Prediction of ALK mutations mediating ALK-TKIs resistance and drug re-purposing to overcome the resistance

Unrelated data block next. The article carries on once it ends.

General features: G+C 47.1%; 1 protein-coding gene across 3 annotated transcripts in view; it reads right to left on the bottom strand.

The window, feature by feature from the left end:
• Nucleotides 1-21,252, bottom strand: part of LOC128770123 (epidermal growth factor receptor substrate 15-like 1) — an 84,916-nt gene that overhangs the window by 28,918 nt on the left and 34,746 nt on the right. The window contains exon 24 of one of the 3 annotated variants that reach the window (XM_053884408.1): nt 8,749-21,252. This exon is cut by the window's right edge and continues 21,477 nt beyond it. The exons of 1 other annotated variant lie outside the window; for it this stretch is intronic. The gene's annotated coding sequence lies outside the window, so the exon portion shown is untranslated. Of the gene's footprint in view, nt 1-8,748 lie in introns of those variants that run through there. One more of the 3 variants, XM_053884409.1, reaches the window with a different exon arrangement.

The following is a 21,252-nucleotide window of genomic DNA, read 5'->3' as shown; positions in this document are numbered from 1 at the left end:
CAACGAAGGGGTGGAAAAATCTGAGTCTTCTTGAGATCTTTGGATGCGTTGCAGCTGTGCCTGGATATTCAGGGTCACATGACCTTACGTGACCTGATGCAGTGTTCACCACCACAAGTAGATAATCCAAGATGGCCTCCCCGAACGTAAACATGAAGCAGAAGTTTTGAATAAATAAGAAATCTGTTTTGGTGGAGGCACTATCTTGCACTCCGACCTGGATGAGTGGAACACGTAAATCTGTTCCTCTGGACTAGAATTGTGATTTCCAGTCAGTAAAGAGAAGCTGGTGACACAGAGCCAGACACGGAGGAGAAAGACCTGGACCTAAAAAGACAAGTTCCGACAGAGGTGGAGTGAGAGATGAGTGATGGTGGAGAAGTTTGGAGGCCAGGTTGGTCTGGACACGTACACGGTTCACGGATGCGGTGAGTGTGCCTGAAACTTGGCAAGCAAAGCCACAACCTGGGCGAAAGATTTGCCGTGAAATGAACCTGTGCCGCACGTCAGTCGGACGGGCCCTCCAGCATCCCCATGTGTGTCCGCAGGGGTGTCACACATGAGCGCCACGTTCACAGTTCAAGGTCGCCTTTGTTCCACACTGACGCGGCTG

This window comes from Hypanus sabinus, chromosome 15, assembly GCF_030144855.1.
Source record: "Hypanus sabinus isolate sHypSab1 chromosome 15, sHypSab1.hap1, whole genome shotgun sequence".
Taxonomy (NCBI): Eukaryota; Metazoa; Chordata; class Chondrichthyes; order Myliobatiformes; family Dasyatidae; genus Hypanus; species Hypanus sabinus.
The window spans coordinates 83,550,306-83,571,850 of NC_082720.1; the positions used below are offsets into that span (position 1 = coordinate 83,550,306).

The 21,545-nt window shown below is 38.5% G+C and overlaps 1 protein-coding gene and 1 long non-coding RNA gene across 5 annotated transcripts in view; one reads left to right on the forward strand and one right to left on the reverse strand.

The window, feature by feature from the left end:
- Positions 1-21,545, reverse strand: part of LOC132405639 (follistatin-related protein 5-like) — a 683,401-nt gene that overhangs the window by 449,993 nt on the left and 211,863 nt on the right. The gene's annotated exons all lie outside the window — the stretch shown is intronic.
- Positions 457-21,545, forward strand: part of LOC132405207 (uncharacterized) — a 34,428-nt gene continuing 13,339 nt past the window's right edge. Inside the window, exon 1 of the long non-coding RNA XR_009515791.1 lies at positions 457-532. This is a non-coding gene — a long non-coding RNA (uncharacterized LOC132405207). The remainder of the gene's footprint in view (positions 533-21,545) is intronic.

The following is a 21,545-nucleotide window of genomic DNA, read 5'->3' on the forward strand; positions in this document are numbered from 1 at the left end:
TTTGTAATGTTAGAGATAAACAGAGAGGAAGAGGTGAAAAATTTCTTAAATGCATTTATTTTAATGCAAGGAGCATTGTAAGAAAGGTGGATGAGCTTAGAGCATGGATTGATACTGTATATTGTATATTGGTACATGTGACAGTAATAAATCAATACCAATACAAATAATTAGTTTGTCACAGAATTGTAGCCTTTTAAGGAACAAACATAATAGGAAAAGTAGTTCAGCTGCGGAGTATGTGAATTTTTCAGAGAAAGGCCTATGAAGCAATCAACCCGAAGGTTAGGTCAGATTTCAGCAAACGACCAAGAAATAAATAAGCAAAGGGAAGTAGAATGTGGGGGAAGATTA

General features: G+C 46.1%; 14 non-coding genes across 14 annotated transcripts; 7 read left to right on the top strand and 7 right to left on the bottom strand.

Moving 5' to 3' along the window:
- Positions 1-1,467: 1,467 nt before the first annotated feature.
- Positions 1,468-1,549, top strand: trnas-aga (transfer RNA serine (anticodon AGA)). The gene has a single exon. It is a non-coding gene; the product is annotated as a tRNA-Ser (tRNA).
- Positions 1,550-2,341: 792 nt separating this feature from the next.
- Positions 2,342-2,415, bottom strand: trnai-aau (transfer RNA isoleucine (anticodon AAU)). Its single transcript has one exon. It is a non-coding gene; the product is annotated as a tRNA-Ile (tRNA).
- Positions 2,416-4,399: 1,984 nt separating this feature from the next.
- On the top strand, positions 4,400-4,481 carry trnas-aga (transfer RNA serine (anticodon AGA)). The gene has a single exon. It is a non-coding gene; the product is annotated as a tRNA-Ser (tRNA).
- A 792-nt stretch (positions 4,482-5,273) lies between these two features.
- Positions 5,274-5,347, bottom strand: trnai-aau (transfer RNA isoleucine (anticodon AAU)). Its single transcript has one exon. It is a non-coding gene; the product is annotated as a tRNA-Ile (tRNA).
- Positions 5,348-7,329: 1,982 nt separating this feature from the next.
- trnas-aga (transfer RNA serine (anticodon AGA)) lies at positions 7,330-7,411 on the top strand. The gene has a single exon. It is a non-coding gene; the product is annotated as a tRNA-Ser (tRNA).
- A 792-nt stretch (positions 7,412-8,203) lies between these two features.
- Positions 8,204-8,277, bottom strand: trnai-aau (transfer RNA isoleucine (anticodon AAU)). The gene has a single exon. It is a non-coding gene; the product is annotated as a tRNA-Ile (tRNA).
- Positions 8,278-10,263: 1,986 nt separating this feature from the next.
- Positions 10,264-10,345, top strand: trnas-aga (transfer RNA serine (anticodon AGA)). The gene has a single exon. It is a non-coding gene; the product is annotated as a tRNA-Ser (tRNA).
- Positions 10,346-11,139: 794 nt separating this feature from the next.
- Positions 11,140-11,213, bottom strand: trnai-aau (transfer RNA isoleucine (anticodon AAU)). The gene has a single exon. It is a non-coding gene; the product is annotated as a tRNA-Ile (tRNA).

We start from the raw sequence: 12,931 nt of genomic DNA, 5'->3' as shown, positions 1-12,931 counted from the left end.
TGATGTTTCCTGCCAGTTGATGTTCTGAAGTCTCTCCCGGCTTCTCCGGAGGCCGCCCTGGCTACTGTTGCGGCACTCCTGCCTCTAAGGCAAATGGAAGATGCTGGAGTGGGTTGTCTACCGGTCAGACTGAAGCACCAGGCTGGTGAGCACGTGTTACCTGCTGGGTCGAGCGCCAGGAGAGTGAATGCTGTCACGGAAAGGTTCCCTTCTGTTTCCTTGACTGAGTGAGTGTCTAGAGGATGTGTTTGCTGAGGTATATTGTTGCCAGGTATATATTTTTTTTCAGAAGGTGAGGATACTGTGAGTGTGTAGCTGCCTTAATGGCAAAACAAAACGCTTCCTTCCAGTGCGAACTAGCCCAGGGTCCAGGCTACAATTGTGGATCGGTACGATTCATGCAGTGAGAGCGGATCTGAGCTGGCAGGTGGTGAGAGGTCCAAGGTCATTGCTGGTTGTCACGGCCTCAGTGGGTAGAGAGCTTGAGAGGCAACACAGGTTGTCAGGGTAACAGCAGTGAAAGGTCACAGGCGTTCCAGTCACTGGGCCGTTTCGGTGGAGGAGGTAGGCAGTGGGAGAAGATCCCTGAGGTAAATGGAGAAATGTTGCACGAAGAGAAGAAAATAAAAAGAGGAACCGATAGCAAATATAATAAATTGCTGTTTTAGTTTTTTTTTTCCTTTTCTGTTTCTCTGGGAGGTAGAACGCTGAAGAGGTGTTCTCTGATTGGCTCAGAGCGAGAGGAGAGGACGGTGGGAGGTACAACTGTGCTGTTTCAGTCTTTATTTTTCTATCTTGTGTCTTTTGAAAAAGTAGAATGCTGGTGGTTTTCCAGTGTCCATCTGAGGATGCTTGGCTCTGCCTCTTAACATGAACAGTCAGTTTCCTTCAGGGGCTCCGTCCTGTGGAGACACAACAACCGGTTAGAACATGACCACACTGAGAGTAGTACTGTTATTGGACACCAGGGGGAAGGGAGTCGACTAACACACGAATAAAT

Abstract Background Alectinib has shown a greater efficacy to ALK-rearranged non-small-cell lung cancers in first-line setting; however, most patients relapse due to acquired resistance, such as secondary mutations in ALK including I1171N and G1202R. Although ceritinib or lorlatinib was shown to be effective to these resistant mutants, further resistance often emerges due to ALK-compound mutations in relapse patients following the use of ceritinib or lorlatinib. However, the drug for overcoming resistance has not been established yet. Methods We established lorlatinib-resistant cells harboring ALK-I1171N or -G1202R compound mutations by performing ENU mutagenesis screening or using an in vivo mouse model. We performed drug screening to overcome the lorlatinib-resistant ALK-compound mutations. To evaluate these resistances in silico, we developed a modified computational molecular dynamic simulation (MP-CAFEE). Findings We identified 14 lorlatinib-resistant ALK-compound mutants, including several mutants that were recently discovered in lorlatinib-resistant patients. Some of these compound mutants were found to be sensitive to early generation ALK-TKIs and several BCR-ABL inhibitors. Using our original computational simulation, we succeeded in demonstrating a clear linear correlation between binding free energy and in vitro experimental IC50 value of several ALK-TKIs to single- or compound-mutated EML4-ALK expressing Ba/F3 cells and in recapitulating the tendency of the binding affinity reduction by double mutations found in this study. Computational simulation revealed that ALK-L1256F single mutant conferred resistance to lorlatinib but increased the sensitivity to alectinib. Interpretation We discovered lorlatinib-resistant multiple ALK-compound mutations and an L1256F single mutation as well as the potential therapeutic strategies for these ALK mutations. Our original computational simulation to calculate the binding affinity may be applicable for predicting resistant mutations and for overcoming drug resistance in silico. Fund This work was mainly supported by MEXT/JSPS KAKENHI Grants and AMED Grants.